One of the tropes of MSCL was parallel plots and dialogue and we see those in this episode.  Brian has a much more stable homelife than Rickie, but he is shown to be just as alone in some ways as Rickie.  There's a nice moment where the two boys look at each other and express their friendship without words.  



In addition to Rickie's story, "So-Called Angels" also gives other characters some great scenes.  AJ Langer gives a great performance in the scene where Brian (unknowingly) calls her on the teen help line.  Is Rayanne's behavior acceptable?  No, but it works in the context of this episode, and she does succeed in making Brian feel better.  




Some viewers may not like "So-Called Angels" because it injects spiritual and supernatural elements in to an (otherwise) very realistic setting.  However, it's treatment of homelessness and abuse is very well done and still an issue that this country is facing today.  I think it's a great episode and highly recommend it.  

J.A. Morris' rating:








4 candy canes.


RigbyMel says: 

I was a bit late to the party (so to speak) in terms of My So-Called Life -- I didn't see any of it until the mid-2000s.  As J.A. Morris says, it's a generally excellent series and has one of the best TV portrayals of being a teenager that I've ever seen.   It's also (at this point), kind of an amazing time capsule of the 1990s.  The inclusion of Juliana Hatfield who both acts and sings in this episode contributes to the 90s time capsule vibe.   Hatfield's folky song "Make It Home" is very thematically appropriate for the episode.


This episode's themes of homelessness and child abuse are quite heavy and the writing is ... not subtle about making sure those themes are hammered home.  That being said, they're important issues year round, and making use of an episode set during the "season of charity" to highlight these issues was probably a bold choice for a mid-90s show aimed at a teen/young adult audience. 


It's interesting to note that the writers weave multiple versions of A Christmas Carol and It's A Wonderful Life  into the narrative.   We see Mr. Magoo's Christmas Carol as well as the 1935 Seymour Hicks version of the Dickens tale as well as It's A Wonderful Life on in the background on TV at the Chase home.


This rings very true to life and also highlights Patty's Scrooge-ish reluctance to let Rickie and the unnamed homeless girl come to Christmas Eve dinner in tandem with her George Bailey-esque run through the snowy streets when she "sees the light".   Additionally, like A Christmas Carol,  "So-Called Angels" is a ghost story!  It's a nice homage that dovetails nicely with the message the episode conveys.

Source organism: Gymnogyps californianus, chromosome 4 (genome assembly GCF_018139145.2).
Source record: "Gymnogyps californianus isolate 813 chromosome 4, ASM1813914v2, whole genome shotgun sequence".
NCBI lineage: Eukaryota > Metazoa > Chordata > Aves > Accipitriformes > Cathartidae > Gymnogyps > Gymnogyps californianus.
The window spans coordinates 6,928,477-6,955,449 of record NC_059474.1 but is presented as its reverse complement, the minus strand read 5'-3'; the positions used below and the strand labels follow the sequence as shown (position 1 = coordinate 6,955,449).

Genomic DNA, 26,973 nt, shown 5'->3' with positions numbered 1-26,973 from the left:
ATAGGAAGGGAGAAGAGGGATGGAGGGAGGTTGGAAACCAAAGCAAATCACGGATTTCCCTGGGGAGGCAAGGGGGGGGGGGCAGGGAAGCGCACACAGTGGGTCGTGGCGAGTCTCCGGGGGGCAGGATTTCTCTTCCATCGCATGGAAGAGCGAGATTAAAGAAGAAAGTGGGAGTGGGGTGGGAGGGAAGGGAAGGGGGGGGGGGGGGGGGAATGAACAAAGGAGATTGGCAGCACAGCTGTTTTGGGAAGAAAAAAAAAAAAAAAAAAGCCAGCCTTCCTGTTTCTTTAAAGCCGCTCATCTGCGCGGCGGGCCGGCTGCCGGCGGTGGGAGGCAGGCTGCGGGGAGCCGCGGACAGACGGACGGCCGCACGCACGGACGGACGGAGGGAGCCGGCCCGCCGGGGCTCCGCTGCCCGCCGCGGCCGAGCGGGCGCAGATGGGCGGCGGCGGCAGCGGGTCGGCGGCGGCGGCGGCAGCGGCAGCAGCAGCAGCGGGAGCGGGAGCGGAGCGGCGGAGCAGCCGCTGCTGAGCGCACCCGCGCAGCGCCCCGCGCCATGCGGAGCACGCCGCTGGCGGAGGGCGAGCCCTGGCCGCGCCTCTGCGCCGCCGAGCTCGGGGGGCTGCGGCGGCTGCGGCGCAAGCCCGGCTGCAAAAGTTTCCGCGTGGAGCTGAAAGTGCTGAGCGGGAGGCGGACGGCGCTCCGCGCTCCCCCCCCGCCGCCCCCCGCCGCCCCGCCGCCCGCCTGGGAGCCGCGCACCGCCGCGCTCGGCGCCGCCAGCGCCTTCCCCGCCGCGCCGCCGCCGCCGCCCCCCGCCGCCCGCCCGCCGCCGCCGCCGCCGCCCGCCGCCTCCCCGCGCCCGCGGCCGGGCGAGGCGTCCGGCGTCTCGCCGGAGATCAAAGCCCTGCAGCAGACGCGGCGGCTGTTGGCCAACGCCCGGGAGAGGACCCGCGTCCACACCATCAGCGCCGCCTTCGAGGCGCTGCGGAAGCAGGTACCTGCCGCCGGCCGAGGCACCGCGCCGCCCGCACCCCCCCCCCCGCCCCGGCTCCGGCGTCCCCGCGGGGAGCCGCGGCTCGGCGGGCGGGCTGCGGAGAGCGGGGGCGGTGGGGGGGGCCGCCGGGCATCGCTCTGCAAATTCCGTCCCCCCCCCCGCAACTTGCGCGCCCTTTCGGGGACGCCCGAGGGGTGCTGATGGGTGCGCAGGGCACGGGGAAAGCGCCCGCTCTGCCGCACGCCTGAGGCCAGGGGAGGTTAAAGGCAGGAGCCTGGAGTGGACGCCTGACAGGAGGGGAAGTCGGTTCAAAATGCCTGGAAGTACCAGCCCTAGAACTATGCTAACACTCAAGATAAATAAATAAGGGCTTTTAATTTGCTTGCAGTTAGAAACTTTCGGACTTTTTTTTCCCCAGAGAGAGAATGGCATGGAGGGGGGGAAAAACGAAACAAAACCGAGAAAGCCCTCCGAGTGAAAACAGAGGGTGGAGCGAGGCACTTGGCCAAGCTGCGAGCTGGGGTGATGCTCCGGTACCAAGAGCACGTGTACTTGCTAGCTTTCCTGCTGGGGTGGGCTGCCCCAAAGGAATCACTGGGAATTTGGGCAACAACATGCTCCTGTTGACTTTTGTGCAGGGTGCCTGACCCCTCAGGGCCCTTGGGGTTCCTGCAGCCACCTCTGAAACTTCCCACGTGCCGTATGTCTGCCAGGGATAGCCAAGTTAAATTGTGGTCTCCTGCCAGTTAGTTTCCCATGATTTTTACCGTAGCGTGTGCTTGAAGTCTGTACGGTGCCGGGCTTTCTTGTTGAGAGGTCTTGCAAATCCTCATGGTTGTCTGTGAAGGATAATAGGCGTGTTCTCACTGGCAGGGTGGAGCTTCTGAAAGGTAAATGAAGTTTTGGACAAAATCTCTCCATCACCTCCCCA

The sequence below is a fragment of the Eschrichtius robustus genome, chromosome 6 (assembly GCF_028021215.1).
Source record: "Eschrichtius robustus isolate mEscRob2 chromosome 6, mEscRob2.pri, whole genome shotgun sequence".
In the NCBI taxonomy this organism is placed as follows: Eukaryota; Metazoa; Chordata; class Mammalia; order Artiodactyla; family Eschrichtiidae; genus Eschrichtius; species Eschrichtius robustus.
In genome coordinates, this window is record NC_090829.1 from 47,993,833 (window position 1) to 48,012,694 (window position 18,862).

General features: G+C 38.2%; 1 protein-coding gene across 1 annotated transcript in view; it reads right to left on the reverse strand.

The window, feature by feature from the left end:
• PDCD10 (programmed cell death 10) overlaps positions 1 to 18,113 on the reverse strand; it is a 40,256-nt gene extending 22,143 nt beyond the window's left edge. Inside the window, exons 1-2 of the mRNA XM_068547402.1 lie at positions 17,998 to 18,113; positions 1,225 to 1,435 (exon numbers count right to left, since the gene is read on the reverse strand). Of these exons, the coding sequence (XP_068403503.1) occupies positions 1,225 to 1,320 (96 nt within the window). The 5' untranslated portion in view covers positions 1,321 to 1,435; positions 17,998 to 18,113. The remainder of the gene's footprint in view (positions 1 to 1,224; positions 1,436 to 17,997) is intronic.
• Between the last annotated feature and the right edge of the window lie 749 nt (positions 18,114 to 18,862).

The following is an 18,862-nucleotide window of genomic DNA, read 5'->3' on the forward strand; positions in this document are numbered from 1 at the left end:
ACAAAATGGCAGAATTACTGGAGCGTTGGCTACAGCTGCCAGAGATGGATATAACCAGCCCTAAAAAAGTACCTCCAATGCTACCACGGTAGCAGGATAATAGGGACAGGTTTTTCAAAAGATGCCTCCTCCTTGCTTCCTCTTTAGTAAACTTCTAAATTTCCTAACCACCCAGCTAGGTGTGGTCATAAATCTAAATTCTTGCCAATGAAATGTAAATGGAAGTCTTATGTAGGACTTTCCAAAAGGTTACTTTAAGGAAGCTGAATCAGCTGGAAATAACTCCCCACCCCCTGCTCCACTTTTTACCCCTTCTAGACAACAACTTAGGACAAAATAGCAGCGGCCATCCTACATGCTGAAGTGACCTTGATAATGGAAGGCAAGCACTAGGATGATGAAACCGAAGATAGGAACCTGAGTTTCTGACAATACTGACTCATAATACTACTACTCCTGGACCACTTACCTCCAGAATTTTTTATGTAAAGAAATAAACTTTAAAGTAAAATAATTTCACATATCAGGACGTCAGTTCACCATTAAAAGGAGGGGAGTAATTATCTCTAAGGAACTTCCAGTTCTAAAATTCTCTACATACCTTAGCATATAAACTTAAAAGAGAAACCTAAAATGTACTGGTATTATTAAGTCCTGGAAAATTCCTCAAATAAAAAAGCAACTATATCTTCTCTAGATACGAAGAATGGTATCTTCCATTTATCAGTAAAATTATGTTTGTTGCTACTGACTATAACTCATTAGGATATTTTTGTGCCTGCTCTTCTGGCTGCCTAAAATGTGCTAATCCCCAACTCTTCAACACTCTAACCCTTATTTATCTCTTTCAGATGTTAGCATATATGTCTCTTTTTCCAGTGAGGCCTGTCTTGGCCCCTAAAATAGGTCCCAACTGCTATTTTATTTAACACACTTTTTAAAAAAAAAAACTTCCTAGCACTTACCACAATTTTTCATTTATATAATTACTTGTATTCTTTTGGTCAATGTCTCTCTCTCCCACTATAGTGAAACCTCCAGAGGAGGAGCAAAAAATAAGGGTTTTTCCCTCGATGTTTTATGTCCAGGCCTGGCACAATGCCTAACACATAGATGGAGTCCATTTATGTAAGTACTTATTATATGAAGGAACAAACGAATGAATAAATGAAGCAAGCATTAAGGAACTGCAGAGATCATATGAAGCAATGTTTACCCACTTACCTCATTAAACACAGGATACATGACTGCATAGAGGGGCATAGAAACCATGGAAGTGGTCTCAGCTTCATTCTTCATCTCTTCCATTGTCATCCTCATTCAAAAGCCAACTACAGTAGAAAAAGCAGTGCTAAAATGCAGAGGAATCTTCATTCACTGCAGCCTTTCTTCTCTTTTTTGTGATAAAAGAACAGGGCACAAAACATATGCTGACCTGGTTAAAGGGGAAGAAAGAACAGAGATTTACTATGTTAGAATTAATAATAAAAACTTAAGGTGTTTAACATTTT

The multi-layered writing with intertwined stories of multiple forms of homelessness at the holidays (Rickie, Brian, Rayanne, the homeless girl/ghost/angel), plus general feelings of confusion about what we think the Christmas season is supposed to be like as opposed to what reality sometimes brings crashing down on us during the season makes for very satisfying television. 


"So-Called Angels" is a great holiday episode, but probably not a great first episode if you're new to the series.   But My So-Called Life is definitely worth your time to watch.

Rigbymel's rating: 






.5


3 and a half candy canes

Monday, July 16, 2018

Hocus Pocus


Premiered July 16, 1993.

In Salem Massachussetts, All Hallows Eve, 1693, Winifred "Winnie" Sanderson (Bette Midler) and her two witch sisters Sarah (Sarah Jessica Parker) and Mary (Kathy Najimy) cast a spell on a girl named Emily Binx (Amanda Shepherd) that sucks out her life force, making the witches younger and killing Emily.


Her older brother Thackery (Sean Murray) witnesses this and the witches transform him into a black cat, condemned to forever ruminate over his guilt at failing to save his sister.


The Sanderson sisters are subsequently captured and hanged.  Prior to their execution, Winnie casts a spell that will resurrect them on an All Hallows Eve in the future when a virgin lights their black flame candle.

Three hundred years later in Salem, another All Hallows Eve (aka Halloween) has arrived.  Teenager Max Dennison (Omri Katz) is having a tough time adjusting to life in a new place.  He and his family have just moved from Los Angeles and he's having a tough time fitting in.


Moreover, he has no use for Salem's witchy Halloween traditions, viewing the holiday as something made up by candy companies to sell more candy.  Despite this, Max is interested in his classmate Allison (Vinessa Shaw), who is very enthusiastic about Halloween and witches and isn't impressed by Max's cynical take on the holiday.


After school, Max's parents order him to take his 8 year old sister Dani (Thora Birch) trick or treating.  They eventually wind up at Allison's house, where her parents are hosting a very fancy Halloween festivity.